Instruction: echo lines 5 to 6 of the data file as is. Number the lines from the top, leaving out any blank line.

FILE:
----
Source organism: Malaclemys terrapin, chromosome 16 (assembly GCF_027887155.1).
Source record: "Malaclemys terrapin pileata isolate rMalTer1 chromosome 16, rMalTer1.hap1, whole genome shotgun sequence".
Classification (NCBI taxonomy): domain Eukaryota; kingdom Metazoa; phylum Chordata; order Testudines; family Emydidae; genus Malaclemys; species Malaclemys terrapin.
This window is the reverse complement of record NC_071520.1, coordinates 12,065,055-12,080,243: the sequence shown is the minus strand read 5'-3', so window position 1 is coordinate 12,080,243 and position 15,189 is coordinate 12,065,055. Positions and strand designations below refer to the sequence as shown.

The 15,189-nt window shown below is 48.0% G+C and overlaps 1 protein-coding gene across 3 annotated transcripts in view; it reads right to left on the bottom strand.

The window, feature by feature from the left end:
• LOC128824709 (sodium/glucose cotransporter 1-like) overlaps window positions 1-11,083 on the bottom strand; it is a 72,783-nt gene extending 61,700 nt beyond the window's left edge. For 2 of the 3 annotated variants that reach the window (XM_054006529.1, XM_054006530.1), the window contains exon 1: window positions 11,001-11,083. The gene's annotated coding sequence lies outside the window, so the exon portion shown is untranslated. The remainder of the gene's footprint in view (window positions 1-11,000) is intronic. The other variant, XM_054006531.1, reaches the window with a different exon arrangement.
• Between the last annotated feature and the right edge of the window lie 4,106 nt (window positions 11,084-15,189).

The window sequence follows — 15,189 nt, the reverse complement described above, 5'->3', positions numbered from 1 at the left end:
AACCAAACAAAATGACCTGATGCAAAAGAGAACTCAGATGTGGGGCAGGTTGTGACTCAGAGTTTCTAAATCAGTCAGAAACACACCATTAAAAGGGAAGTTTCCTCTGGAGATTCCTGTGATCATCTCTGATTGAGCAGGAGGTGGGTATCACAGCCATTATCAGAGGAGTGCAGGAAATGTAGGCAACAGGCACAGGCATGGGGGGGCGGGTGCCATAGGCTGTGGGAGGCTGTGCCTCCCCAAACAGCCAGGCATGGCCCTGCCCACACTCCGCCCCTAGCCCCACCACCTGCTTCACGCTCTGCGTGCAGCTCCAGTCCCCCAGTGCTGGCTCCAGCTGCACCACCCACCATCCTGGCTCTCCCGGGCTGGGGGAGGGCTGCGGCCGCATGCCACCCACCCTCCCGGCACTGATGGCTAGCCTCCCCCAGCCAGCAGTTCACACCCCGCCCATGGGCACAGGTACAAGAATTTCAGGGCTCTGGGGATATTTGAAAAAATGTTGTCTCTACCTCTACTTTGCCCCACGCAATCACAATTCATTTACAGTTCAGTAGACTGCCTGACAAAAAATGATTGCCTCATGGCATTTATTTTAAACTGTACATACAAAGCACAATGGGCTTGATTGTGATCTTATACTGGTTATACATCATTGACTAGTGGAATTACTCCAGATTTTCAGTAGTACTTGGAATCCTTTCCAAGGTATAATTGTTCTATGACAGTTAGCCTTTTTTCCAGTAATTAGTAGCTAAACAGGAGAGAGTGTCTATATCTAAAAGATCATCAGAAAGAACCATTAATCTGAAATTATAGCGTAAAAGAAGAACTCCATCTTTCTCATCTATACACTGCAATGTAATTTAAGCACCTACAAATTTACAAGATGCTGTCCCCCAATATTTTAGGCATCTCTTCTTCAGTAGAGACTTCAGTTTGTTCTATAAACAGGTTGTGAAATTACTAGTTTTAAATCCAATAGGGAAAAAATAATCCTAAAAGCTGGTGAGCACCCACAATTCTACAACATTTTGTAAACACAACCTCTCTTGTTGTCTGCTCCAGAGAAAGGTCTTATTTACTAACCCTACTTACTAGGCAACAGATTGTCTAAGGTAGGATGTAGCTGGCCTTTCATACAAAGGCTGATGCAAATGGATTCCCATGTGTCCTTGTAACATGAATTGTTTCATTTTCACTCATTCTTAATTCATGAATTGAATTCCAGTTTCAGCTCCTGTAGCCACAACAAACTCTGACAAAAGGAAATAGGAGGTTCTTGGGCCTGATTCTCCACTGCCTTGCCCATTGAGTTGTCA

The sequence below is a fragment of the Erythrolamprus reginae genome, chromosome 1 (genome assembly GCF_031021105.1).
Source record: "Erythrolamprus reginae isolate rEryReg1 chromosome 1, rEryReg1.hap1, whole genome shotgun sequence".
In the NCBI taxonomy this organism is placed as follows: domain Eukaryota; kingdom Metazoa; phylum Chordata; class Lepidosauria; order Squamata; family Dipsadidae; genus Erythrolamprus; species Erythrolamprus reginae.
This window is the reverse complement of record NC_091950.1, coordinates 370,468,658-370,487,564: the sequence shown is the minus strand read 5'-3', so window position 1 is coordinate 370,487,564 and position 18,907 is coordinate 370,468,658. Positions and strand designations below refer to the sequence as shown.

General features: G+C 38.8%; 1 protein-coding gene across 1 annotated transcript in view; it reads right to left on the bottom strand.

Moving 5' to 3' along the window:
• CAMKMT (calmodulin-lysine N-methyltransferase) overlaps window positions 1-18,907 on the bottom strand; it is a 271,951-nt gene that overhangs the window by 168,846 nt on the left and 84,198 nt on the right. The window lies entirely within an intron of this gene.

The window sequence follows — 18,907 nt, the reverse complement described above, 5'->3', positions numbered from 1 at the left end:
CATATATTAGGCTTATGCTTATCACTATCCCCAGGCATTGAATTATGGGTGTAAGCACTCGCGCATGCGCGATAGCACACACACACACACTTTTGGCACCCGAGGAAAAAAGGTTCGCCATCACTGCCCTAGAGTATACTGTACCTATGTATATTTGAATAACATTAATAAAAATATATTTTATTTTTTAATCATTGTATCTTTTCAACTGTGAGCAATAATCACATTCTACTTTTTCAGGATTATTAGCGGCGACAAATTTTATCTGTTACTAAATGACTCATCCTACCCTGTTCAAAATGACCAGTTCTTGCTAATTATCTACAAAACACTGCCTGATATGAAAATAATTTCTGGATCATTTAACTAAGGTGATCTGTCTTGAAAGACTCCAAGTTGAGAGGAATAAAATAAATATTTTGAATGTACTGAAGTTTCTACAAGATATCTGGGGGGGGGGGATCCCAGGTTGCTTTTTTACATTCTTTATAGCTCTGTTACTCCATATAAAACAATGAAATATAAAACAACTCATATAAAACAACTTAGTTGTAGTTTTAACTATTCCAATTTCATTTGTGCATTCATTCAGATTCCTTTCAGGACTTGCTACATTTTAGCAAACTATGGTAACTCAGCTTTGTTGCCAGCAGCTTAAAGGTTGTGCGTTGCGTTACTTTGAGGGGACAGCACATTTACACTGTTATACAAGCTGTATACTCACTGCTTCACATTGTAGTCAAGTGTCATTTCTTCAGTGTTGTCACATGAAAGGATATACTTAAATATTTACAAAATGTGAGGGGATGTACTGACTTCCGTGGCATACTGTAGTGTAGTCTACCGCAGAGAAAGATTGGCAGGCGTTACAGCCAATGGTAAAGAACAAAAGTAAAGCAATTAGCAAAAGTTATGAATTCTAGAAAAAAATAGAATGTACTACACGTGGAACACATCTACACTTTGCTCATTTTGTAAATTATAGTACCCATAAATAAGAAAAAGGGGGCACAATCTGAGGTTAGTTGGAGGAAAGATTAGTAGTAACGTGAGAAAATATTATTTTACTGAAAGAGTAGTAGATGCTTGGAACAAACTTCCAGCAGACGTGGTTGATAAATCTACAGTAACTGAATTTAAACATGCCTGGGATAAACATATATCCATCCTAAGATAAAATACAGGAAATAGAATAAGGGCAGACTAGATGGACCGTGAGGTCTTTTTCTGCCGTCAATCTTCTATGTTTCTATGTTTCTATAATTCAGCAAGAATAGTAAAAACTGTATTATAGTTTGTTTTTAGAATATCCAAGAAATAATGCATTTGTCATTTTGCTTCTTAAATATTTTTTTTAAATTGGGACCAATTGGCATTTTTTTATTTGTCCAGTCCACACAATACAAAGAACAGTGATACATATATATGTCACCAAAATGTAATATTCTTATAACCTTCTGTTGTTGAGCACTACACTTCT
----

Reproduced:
The 15,189-nt window shown below is 48.0% G+C and overlaps 1 protein-coding gene across 3 annotated transcripts in view; it reads right to left on the bottom strand.

The window, feature by feature from the left end: